custom-slideshow-image-desktop-block_nbmQyT custom-slideshow-image-mobile-block_nbmQyT
custom-slideshow-image-desktop-block_keJNir custom-slideshow-image-mobile-block_keJNir

Armyworms are the larvae of various moth species, including the Common Armyworm (Mythimna convecta) and the Lawn Armyworm (Spodoptera mauritia). These pests are known for their destructive feeding habits, causing significant damage to lawns and crops across Australia.

Lifecycle in Australia

1. Egg Stage: Adult moths lay clusters of eggs on grass blades or other vegetation during late spring and summer. Each female can lay hundreds of eggs.

2. Larval Stage: Eggs hatch into larvae (armyworms) within a few days. The larvae go through several instars, growing larger with each stage. During this time, they feed voraciously on grass leaves, causing the most damage. This stage can last several weeks.

3. Pupal Stage: Mature larvae burrow into the soil to pupate. This stage lasts about two weeks.

4. Adult Stage: Adult moths emerge from the pupae, ready to mate and lay eggs, continuing the cycle. The adult moths are nocturnal and are often attracted to lights.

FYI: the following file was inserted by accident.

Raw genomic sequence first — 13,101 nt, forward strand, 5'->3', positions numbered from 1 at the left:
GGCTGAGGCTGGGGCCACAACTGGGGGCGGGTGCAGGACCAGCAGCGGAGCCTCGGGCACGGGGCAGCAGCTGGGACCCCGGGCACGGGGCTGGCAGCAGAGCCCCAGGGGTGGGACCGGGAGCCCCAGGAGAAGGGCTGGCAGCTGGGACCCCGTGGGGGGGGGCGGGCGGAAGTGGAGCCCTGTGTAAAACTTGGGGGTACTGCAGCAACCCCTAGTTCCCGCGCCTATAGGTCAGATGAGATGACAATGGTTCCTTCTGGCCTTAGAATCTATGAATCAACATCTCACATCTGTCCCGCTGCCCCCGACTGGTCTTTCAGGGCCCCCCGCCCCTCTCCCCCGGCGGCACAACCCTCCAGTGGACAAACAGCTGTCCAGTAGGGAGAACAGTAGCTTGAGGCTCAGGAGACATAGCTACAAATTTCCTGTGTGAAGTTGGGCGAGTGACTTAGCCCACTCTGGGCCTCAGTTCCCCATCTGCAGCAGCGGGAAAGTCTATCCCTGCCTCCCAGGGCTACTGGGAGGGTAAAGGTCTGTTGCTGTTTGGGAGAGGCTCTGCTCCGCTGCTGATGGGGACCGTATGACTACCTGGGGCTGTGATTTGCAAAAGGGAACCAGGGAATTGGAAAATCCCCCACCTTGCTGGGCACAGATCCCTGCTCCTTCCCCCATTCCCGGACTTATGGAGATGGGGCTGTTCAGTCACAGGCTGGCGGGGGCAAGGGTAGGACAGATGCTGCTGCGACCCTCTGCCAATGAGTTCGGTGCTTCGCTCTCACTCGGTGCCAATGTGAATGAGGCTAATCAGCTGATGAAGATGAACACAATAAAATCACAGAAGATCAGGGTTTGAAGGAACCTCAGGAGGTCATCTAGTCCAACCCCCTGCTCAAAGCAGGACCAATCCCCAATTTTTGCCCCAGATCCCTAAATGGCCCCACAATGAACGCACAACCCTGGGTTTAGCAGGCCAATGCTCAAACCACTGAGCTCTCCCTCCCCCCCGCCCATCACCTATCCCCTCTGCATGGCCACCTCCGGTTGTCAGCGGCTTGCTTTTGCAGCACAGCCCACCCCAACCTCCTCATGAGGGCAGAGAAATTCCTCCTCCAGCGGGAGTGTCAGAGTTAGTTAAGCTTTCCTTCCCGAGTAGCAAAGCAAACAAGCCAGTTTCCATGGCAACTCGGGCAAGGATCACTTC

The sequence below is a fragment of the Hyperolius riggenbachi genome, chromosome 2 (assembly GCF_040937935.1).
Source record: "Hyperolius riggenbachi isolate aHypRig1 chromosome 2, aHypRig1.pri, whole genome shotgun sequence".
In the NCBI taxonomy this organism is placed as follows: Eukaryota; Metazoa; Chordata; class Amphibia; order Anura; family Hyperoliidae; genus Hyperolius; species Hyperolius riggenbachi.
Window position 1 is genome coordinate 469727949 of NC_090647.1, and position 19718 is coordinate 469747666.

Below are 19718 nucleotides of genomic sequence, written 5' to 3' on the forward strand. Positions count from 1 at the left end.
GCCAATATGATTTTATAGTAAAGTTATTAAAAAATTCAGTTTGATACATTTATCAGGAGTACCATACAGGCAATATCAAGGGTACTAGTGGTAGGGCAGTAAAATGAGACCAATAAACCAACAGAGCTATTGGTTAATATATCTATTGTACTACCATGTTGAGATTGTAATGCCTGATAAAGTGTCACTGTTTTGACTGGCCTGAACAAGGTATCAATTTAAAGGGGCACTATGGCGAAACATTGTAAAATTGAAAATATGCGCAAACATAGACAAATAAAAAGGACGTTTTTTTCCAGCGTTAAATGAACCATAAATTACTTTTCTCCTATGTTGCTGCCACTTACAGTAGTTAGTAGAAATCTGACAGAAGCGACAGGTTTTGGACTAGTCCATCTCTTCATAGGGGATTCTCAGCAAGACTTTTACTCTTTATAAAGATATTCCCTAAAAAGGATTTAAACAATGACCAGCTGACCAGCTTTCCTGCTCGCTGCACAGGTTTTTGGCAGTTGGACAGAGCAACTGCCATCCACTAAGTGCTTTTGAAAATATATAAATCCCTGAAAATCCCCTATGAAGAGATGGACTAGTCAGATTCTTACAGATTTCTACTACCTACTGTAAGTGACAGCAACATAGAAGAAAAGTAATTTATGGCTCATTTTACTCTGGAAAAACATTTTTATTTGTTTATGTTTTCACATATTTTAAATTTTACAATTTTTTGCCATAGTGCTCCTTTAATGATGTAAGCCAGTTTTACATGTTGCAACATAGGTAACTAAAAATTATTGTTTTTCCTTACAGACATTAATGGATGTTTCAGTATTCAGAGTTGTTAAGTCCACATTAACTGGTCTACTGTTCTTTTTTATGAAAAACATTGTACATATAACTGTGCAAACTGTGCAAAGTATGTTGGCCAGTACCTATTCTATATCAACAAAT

Why They Are a Problem for Lawns

Rapid Feeding: Armyworms can consume large amounts of grass in a short period, creating irregular bare patches and thinning the lawn.

High Mobility: The larvae can move in large groups (hence the name “armyworm”), quickly spreading across and damaging large areas of turf.

Multiple Generations: In favorable conditions, several generations can occur within a single growing season, leading to repeated infestations.

Control Measures

Monitoring: Regularly inspect your lawn for signs of armyworm activity, especially during late spring and summer.

Insecticides: Apply appropriate insecticides when larvae are young and actively feeding for effective control. Acelepryn and Fortune Ultra are Great Options.

Lawn Maintenance: Keep your lawn healthy with proper fertilisation, mowing, and watering to help it recover from damage and withstand infestations.